McCain Sees Anti-Mormonism in Romney's S.C. Loss

By Erin McPike - January 28, 2012

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McCain took a beating in the last Republican primary for having a moderate stance on immigration reform, an issue on which teamed with the late Sen. Ted Kennedy. Romney, for his part, has been to the right of the GOP field on immigration, and many analysts believe he would have an uphill battle courting Hispanic voters in the general election.

“Mitt and I have talked about this,” he said. “We need to . . . present a humane case and take a humane approach rather than one that seems uncaring or insensitive.”

He pointed to an op-ed piece by former Florida Gov. Jeb Bush in the Washington Post on Friday, and agreed with its premise: “We need to emphasize more business, less government, low taxes. There’s a very good deal of patriotism, pro-military, pro-life sentiment in the Hispanic community -- there is a list of issues where Hispanics are more aligned with Republicans than Democrats. You start with that and then you address this whole issue of illegal immigration.”

Still, though, he conceded, “It’s gonna be tough. It will be tough. I do not underestimate the challenge. I’m the guy that worked with Ted Kennedy on immigration reform, and I got whacked by people in my party.” And he pointed to changing demographics that could hurt the GOP, particularly in the Southwest.

And what about foreign policy and the military -- perhaps Romney’s greatest issue weakness?

McCain nodded in acknowledgment, but called Romney a “quick study” and said the best thing he has done has been “to surround himself with smart people.”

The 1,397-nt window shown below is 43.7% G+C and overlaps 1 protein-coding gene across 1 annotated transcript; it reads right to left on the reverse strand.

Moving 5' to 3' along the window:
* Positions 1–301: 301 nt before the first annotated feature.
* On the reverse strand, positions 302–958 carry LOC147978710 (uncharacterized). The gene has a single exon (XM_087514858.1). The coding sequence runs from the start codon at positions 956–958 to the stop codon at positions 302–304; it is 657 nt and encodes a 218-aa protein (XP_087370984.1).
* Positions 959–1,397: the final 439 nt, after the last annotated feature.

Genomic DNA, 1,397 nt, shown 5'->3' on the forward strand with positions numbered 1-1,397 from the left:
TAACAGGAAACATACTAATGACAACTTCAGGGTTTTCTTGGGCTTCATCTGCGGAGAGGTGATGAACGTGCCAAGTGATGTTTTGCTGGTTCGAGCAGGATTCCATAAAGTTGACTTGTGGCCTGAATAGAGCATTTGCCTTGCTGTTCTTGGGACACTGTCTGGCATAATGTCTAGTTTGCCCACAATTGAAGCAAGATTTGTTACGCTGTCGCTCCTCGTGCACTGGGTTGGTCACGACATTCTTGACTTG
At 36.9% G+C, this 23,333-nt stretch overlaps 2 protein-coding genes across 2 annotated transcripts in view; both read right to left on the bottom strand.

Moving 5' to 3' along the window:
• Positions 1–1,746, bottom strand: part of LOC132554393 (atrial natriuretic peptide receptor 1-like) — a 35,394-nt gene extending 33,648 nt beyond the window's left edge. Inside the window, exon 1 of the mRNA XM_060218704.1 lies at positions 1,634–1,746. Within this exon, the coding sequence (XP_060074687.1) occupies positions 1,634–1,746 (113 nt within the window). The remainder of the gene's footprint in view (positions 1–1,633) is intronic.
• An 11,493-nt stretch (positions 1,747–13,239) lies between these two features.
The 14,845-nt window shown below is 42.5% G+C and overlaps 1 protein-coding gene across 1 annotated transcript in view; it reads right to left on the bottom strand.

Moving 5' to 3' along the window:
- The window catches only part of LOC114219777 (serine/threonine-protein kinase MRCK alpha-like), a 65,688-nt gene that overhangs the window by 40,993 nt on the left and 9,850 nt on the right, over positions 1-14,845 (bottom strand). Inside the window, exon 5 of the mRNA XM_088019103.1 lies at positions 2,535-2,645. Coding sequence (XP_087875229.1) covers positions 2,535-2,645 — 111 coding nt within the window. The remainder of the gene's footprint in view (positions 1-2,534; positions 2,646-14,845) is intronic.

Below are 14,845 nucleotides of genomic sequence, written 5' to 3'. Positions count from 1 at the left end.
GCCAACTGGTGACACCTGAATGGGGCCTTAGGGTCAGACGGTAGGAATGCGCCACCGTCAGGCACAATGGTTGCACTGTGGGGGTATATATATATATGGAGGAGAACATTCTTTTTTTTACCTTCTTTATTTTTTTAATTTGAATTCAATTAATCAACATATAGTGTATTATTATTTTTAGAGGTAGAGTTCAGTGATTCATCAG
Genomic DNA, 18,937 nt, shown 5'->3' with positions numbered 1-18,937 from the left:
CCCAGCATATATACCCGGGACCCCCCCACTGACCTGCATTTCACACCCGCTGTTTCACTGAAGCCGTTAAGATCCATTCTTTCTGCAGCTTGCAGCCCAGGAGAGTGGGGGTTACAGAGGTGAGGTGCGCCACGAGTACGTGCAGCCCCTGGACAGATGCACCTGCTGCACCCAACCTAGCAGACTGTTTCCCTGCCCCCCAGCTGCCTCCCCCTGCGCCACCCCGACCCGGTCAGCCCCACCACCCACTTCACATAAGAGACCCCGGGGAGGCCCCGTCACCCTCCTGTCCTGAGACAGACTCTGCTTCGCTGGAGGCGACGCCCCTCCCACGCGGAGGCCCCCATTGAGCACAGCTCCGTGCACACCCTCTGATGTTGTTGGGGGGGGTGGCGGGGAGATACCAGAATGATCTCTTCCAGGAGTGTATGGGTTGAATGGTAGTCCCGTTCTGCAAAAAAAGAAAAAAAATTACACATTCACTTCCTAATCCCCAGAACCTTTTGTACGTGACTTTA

Romney has been bullish on increasing the size and strength of the military, and McCain said he’s been pleased with Romney’s language on the topic. But the candidate visited Afghanistan and Israel a year ago and has yet to build on what he learned from that trip. McCain said he should return to both nations -- Israel in particular, given the critical nature of its alliance with the United States -- and advised visiting U.S. allies in London and Paris, along with a country like Tunisia once the “Arab spring” has rendered its full effect there. Of course, he allowed, it’s tough to make such trips when he needs to be campaigning.

And Romney’s campaigning, McCain said, has improved greatly since the two faced each other as opponents.

Asked when that transition took place, McCain cited a moment in Iowa, when he and the campaign didn’t think they had a good shot at winning.

“He did a very good job of retail politicking when he was there . . . and I think obviously in New Hampshire,” McCain said. “They see him getting better and better. One of the complaints from some of Mitt’s supporters I talked to was that he wasn’t feisty enough. But if you saw him [in the debate Thursday night], he was feisty.” 

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Erin McPike is a national political reporter for RealClearPolitics. She can be reached at Follow her on Twitter @ErinMcPike.

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